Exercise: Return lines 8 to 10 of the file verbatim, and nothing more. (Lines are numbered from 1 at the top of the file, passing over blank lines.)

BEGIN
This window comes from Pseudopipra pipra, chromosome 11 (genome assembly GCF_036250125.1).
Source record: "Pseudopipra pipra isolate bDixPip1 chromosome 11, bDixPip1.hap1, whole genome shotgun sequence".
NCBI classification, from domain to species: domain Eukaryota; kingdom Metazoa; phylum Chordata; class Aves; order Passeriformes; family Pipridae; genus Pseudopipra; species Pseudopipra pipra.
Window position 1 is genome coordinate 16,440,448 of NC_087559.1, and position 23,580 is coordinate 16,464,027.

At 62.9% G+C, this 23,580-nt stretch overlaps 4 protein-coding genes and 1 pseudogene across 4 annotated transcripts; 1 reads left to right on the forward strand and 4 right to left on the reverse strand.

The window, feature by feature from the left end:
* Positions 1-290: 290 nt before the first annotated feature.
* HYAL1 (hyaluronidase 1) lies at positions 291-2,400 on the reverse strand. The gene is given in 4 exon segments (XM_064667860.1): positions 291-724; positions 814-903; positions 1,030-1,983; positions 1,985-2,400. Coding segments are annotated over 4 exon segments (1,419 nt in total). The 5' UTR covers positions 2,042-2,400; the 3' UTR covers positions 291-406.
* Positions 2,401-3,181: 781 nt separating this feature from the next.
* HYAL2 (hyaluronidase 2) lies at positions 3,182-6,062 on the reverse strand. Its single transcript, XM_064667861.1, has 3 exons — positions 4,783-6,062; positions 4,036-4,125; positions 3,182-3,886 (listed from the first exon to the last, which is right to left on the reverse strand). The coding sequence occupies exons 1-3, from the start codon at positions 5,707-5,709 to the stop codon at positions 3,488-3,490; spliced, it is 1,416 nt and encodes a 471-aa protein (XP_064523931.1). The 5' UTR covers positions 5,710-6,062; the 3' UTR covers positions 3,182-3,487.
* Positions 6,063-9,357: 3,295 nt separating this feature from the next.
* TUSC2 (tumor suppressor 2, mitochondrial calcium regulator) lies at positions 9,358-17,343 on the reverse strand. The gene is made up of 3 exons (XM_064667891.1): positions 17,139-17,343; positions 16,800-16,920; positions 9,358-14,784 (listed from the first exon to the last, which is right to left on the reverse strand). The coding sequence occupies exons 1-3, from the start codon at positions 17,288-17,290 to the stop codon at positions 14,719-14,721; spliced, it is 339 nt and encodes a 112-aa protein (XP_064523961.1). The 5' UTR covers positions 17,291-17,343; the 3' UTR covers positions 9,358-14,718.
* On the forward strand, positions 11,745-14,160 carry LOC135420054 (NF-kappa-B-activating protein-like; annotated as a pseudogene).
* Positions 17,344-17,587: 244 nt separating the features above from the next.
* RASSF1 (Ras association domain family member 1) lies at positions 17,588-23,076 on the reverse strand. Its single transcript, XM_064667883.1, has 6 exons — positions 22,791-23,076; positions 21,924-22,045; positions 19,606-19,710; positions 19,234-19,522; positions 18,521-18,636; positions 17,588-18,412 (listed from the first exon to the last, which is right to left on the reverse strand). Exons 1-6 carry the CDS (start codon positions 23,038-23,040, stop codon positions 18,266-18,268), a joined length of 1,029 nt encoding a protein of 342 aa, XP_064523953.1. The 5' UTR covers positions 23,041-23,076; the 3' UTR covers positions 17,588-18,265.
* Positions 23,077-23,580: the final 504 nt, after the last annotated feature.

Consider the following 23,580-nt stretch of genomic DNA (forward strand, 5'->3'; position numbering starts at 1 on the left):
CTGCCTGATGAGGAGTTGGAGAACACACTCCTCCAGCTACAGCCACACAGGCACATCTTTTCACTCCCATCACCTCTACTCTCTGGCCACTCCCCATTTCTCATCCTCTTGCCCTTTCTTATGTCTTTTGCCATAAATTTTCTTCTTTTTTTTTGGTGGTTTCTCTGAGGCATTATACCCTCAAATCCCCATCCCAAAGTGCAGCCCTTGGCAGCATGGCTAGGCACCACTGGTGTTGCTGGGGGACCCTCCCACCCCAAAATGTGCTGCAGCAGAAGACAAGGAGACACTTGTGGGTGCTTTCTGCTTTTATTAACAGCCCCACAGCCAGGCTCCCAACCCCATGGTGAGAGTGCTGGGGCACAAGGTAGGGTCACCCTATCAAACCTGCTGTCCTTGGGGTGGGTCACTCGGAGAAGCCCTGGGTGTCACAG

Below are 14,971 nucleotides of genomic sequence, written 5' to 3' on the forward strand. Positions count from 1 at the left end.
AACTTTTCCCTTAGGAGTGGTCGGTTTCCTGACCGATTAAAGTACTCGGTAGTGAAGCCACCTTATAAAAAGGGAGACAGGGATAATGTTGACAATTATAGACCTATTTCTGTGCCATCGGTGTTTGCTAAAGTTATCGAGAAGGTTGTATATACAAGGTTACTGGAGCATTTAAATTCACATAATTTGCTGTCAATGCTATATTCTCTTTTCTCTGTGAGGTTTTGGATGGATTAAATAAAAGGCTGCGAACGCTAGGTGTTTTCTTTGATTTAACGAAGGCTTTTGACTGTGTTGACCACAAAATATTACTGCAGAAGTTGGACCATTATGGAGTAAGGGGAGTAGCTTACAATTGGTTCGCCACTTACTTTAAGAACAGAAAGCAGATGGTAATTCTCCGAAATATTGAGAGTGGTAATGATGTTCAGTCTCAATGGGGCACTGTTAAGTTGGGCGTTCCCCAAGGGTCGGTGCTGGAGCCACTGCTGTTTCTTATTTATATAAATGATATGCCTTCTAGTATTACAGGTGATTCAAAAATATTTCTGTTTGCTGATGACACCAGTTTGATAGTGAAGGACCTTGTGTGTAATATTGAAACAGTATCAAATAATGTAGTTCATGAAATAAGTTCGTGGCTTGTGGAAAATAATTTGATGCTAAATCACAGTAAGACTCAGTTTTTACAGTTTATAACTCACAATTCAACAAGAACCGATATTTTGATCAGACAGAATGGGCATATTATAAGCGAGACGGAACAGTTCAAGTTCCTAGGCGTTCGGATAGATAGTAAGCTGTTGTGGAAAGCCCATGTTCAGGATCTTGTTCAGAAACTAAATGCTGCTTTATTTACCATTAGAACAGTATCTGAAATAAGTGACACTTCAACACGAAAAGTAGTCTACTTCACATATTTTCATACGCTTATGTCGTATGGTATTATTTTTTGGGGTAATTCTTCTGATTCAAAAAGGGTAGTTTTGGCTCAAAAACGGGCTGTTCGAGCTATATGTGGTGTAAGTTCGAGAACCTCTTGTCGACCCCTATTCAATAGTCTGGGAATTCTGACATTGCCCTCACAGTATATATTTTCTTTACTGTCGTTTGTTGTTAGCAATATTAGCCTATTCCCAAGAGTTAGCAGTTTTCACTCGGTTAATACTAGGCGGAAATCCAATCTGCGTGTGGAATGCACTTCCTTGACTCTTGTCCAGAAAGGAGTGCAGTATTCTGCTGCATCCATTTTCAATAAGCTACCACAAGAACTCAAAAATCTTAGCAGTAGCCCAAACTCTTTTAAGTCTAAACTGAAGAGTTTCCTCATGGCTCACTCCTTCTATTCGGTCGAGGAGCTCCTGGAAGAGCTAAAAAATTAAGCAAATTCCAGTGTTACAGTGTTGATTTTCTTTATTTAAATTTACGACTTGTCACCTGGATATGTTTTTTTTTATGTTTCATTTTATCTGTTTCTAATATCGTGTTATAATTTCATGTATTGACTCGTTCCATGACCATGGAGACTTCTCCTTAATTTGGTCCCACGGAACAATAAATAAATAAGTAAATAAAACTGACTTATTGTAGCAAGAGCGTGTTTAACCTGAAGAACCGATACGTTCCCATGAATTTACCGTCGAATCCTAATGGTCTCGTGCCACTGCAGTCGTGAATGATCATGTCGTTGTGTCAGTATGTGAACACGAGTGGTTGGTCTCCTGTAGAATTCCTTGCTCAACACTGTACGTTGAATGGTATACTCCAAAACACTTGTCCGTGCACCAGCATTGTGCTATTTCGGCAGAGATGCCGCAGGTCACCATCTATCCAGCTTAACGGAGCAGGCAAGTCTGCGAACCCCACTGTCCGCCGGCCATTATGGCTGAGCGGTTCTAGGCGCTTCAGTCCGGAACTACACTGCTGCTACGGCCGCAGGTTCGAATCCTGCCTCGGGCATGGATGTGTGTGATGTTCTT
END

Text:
* HYAL1 (hyaluronidase 1) lies at positions 291-2,400 on the reverse strand. The gene is given in 4 exon segments (XM_064667860.1): positions 291-724; positions 814-903; positions 1,030-1,983; positions 1,985-2,400. Coding segments are annotated over 4 exon segments (1,419 nt in total). The 5' UTR covers positions 2,042-2,400; the 3' UTR covers positions 291-406.
* Positions 2,401-3,181: 781 nt separating this feature from the next.
* HYAL2 (hyaluronidase 2) lies at positions 3,182-6,062 on the reverse strand. Its single transcript, XM_064667861.1, has 3 exons — positions 4,783-6,062; positions 4,036-4,125; positions 3,182-3,886 (listed from the first exon to the last, which is right to left on the reverse strand). The coding sequence occupies exons 1-3, from the start codon at positions 5,707-5,709 to the stop codon at positions 3,488-3,490; spliced, it is 1,416 nt and encodes a 471-aa protein (XP_064523931.1). The 5' UTR covers positions 5,710-6,062; the 3' UTR covers positions 3,182-3,487.